When the Presbyterian General Assembly studied the rise in divorce in the past 4 decades, it had virtually nothing to with diversity of orientation and sexuality. Yes, there were changing gender roles and expectations, but relationships were being hammered by the rising inequality that first sent the second parent into the workforce and then further drove families to pile on credit card debt in the attempt to maintain middle class lifestyles. Frankly, the decline in stewardship in churches and giving to other organizations reflects some of this lack of disposable income and capacity for saving.

I believe there are generalizable gender differences, but less than traditional stereotypes suggest. (Some of you may well disagree.) I think most men and women of all orientations have the same archetypal stuff, but it comes on line in different sequence. To put it in the semi-mythical (and Jungian) catchphrases, there are 4 stages of emphasis in the maturing process: in their teenage years males move from (1) knowledge seeking—the “magician,” seeking understanding and mastery, to (2) the “warrior”—ideally defending borders, such as the line of scrimmage, assertive/aggressive energy, to (3) the “lover”—the affiliative energy, to (4) a mature ordering function that is less about competition and more about blessing other beings, including grandchildren. That stage 4, the “king” or “queen” within, is not usually hit until well after 50 years of age.

For females, and I am following Ann Ulanov as well as Robert Moore, there is the same desire for knowledge and understanding, the “magician” at the first stage. Then, however, instead of the “warrior” energy coming on line in the later teens and twenties, the “lover” energy predominates, propelling not only partnering but parenting. For women in midlife, though, the “warrior” energy kicks in, not only to protect the family but in starting businesses and becoming more assertive. The fourth stage in this model is the same as for men: that ordering, blessing, productive maturity.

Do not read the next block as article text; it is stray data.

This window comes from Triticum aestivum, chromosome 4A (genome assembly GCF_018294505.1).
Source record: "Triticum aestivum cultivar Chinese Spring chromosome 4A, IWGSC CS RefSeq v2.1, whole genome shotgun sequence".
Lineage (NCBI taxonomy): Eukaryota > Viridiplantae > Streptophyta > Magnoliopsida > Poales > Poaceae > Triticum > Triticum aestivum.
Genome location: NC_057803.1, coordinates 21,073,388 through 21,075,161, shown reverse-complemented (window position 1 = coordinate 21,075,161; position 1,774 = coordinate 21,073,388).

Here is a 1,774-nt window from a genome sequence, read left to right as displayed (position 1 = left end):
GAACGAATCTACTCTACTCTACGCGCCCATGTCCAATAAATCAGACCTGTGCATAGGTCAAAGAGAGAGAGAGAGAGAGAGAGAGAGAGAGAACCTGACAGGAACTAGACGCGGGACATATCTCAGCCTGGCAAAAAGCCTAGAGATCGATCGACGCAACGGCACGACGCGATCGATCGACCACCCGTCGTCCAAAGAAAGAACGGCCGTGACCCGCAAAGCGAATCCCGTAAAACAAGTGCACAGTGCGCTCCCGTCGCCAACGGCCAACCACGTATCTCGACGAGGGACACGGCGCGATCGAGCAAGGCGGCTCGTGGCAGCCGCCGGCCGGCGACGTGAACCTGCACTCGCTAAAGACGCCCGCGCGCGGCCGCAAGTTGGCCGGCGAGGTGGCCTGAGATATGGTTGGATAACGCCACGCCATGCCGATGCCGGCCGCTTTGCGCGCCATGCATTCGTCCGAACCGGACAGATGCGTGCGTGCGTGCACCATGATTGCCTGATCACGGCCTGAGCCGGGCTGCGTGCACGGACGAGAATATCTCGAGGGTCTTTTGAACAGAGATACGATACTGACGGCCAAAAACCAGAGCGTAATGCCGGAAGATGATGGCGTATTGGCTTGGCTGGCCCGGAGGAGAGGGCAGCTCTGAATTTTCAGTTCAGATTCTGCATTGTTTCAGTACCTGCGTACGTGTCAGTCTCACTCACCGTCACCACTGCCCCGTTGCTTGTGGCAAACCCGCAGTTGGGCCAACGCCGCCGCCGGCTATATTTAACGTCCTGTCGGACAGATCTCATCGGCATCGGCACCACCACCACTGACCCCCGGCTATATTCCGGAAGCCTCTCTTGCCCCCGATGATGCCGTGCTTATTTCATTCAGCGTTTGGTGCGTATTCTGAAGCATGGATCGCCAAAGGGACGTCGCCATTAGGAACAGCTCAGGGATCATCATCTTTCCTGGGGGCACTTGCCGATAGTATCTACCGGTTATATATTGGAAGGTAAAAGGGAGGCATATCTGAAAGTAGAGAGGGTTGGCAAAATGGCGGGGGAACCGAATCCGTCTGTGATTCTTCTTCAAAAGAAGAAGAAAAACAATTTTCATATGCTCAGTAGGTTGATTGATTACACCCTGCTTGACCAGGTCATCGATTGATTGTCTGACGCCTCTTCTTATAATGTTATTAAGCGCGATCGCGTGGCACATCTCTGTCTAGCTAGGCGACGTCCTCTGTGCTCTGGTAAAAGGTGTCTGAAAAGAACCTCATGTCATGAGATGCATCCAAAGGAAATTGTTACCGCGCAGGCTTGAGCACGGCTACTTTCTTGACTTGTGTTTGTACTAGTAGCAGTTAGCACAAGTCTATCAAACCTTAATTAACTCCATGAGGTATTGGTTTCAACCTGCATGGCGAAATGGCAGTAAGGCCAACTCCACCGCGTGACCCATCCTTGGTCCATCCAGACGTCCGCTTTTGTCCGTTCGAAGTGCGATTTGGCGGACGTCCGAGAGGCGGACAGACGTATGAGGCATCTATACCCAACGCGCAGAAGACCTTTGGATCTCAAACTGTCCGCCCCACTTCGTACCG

Just to speculate, some of the high profile divorces we are seeing, between Bill and Melinda Gates or the Bezos couple, may be that midlife disjunction where the women are less inclined to accept the supporting or subordinate roles and the men are surprised at their drive to make a mark of their own. The women are experiencing inner warrior while the men are getting less war-like or driven to compete. (Sometimes older men look for more compliant younger women, less likely to challenge their ways). Let us remember that the book of Proverbs affirms the full achievements of women outside the home and effectively celebrates women’s powers. To grow up may be to do some role reversals for greater mutuality and equality.

Now let me make a brief case for a more mothering society in the sense of the book of Proverbs, where the wise woman is “a tree of life,” “her paths are peace,” we are to “live trustingly” with our neighbors, and “not withhold the good that we have within our capacity.”
“Keep sound wisdom and prudence, and they will be life for your soul and (yes) adornment for your neck. Then you will walk on your way securely… and not live in fear” or think that you need to do evil or harm others. In a word, a wiser and more mothering society is a more secure one.